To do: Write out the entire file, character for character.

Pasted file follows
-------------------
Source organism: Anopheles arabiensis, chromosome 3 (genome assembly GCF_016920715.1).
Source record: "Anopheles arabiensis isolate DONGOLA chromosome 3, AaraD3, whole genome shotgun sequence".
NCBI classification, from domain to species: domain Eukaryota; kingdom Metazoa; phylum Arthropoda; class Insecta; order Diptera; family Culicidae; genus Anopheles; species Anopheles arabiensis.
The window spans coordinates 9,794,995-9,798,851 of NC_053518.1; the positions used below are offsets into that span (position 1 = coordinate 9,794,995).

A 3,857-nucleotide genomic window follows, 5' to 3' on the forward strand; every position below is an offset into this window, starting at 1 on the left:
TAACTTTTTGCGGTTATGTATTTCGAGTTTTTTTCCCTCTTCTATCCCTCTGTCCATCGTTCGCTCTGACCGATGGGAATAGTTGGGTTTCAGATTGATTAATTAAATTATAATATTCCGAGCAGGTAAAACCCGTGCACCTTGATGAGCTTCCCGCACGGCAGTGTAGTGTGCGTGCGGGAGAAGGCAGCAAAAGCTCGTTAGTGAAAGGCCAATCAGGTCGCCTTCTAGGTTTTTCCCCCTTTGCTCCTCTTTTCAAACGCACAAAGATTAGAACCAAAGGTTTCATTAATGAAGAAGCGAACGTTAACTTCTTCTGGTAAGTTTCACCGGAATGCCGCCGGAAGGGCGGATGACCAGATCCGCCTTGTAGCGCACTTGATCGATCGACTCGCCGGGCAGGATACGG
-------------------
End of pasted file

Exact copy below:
Source organism: Anopheles arabiensis, chromosome 3 (genome assembly GCF_016920715.1).
Source record: "Anopheles arabiensis isolate DONGOLA chromosome 3, AaraD3, whole genome shotgun sequence".
NCBI classification, from domain to species: domain Eukaryota; kingdom Metazoa; phylum Arthropoda; class Insecta; order Diptera; family Culicidae; genus Anopheles; species Anopheles arabiensis.
The window spans coordinates 9,794,995-9,798,851 of NC_053518.1; the positions used below are offsets into that span (position 1 = coordinate 9,794,995).

A 3,857-nucleotide genomic window follows, 5' to 3' on the forward strand; every position below is an offset into this window, starting at 1 on the left:
TAACTTTTTGCGGTTATGTATTTCGAGTTTTTTTCCCTCTTCTATCCCTCTGTCCATCGTTCGCTCTGACCGATGGGAATAGTTGGGTTTCAGATTGATTAATTAAATTATAATATTCCGAGCAGGTAAAACCCGTGCACCTTGATGAGCTTCCCGCACGGCAGTGTAGTGTGCGTGCGGGAGAAGGCAGCAAAAGCTCGTTAGTGAAAGGCCAATCAGGTCGCCTTCTAGGTTTTTCCCCCTTTGCTCCTCTTTTCAAACGCACAAAGATTAGAACCAAAGGTTTCATTAATGAAGAAGCGAACGTTAACTTCTTCTGGTAAGTTTCACCGGAATGCCGCCGGAAGGGCGGATGACCAGATCCGCCTTGTAGCGCACTTGATCGATCGACTCGCCGGGCAGGATACGG